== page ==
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Young Engineer & Off-Grid Electric Brings Electricity to Remote Areas of Africa

Harvard graduate Bethany Kanten talks about her new startup Off-Grid Electric, a company that leases solar panels to families living in remote regions of Tanzania.
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Recent Harvard Engineering Grad Works in East Africa

Barely a month after her graduation from Harvard, Bethany Kanten, S.B. ’15, was sitting on an airplane bound for East Africa. But Kanten, an electrical engineering concentrator, wasn’t headed to a summer internship or a post-graduation vacation; the Utah native was flying to her new home in Tanzania.

In July, she started working for Off-Grid Electric, a startup that leases solar panels to families living in some of the most remote regions of Tanzania, a nation of 50 million that is struggling to establish a reliable power grid.

“Looking back, I probably should have been a little more apprehensive than I was,” Kanten said. “This is definitely a different path than what I was expecting when I entered college.”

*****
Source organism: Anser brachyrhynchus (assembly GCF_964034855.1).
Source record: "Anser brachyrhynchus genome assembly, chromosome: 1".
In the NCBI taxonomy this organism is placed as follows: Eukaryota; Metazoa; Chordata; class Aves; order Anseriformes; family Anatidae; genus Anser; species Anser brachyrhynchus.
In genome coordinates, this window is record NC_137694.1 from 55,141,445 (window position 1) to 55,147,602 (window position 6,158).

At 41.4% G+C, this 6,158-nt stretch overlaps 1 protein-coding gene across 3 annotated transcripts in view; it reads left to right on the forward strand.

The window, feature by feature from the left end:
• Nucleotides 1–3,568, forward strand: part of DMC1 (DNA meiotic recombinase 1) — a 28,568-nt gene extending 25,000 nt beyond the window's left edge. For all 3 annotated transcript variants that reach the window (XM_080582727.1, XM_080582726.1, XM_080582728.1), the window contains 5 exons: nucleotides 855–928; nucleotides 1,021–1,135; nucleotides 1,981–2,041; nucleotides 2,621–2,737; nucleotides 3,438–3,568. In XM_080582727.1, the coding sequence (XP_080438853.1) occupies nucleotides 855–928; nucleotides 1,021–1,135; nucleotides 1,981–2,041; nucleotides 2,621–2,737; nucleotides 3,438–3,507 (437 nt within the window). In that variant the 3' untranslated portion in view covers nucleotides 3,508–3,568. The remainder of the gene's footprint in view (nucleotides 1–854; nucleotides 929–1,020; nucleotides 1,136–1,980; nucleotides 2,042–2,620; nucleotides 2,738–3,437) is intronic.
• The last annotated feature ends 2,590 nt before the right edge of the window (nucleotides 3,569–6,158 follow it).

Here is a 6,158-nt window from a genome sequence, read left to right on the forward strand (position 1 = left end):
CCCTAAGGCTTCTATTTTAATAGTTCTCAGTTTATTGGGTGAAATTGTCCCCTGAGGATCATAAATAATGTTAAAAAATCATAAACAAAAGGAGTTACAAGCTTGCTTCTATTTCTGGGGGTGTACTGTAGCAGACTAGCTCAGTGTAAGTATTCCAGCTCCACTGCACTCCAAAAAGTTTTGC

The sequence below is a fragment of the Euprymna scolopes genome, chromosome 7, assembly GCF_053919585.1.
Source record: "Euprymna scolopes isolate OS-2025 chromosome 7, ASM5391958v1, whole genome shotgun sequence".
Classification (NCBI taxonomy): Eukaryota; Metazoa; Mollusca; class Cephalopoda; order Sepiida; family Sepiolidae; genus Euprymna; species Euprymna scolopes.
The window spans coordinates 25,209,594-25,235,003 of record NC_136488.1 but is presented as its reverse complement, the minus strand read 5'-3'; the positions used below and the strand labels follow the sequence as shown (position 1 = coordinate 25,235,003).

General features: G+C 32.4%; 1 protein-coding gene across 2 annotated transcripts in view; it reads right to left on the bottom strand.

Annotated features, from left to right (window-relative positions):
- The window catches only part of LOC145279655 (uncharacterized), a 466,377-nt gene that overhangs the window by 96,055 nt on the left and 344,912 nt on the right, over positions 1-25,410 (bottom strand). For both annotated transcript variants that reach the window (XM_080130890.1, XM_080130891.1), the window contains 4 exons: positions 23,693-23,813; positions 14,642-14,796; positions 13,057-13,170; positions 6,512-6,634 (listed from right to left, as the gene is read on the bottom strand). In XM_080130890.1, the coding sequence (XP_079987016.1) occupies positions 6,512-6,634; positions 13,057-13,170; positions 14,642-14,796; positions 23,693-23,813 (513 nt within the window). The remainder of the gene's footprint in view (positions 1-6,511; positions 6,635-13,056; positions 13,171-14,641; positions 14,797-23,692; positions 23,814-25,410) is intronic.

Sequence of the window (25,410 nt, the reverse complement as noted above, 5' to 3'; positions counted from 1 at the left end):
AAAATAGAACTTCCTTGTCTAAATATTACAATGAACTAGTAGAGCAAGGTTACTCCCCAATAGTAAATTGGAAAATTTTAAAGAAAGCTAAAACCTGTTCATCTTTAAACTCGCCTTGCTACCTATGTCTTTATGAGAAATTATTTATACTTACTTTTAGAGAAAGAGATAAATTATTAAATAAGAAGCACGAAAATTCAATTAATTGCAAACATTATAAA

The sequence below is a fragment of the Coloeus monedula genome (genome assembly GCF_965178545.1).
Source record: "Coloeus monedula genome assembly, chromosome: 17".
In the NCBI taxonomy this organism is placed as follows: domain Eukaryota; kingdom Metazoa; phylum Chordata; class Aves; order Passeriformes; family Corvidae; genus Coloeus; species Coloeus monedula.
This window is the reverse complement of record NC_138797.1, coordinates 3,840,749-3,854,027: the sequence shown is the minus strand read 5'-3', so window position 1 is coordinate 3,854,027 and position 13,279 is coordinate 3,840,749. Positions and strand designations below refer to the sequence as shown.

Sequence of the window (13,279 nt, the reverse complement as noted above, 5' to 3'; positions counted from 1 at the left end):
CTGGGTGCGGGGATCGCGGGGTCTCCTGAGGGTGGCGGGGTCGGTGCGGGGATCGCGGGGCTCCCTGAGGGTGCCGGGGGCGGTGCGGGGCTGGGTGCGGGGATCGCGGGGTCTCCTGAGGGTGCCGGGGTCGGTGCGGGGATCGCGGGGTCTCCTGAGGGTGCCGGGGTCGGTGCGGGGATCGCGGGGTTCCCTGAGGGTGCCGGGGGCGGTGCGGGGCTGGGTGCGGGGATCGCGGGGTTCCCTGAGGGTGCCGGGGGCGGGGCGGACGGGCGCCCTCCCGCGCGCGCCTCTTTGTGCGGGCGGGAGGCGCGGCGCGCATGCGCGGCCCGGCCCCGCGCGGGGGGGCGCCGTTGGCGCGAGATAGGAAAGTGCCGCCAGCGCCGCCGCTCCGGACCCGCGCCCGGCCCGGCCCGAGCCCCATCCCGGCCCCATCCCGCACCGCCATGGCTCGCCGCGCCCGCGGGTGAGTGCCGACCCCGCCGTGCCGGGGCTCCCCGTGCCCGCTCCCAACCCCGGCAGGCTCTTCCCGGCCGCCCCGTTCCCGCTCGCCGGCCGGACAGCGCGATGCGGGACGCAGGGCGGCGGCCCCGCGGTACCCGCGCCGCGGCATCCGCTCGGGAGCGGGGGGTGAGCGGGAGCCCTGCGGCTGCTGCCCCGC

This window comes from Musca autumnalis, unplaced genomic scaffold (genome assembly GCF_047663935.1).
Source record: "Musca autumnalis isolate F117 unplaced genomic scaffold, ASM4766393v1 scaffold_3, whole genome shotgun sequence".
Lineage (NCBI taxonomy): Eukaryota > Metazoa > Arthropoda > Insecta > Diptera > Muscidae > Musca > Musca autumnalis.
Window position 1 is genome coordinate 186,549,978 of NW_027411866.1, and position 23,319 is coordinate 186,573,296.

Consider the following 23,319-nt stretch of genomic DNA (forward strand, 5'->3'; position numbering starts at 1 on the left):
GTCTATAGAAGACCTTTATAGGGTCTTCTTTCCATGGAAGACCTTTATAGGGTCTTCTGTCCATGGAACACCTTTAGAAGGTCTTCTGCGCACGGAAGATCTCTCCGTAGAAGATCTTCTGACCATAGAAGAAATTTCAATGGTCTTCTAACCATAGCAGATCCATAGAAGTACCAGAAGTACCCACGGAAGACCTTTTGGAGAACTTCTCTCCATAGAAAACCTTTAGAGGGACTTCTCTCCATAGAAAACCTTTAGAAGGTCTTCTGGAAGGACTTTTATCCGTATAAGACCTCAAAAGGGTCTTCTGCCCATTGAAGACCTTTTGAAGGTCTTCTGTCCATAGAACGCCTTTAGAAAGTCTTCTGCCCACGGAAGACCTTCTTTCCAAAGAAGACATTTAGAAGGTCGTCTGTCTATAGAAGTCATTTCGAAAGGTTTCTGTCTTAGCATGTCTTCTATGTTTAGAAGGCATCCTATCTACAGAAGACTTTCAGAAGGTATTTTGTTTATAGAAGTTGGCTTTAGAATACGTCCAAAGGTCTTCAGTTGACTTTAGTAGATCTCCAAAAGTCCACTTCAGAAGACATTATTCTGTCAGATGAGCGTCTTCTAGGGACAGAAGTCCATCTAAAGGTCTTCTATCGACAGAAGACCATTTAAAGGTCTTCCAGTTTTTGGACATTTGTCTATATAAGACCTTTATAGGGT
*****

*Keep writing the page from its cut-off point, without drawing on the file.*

The seeds for her journey to Tanzania were planted while she was a student at the John A. Paulson School of Engineering and Applied Sciences. Kanten became engrossed in the energy challenges faced by developing countries, and how renewable energy could help create sustainable economic progress.

During two internships at solar power companies, Kanten saw the difficulties involved in maintaining reliable solar systems in developing nations. So for her senior project in the capstone course Engineering Sciences 100, Kanten developed a system that remotely monitors the energy generated by solar panels and transmits critical data via text message.

“Right now, companies have no way to tell if their solar system is broken, or if the batteries need to be replaced soon, or if part of the system has been stolen,” she said. “By monitoring what is happening with their solar systems, companies could perform maintenance faster and more efficiently so the solar panels have a greater impact on the people who rely on this electricity.”

Her internships also convinced Kanten that, to tackle renewable energy problems in developing countries, she would need to be “boots on the ground.”

Read more here.

Infographic data courtesy of a U.S. Energy Association report.

Reposted from

Electricity in Africa


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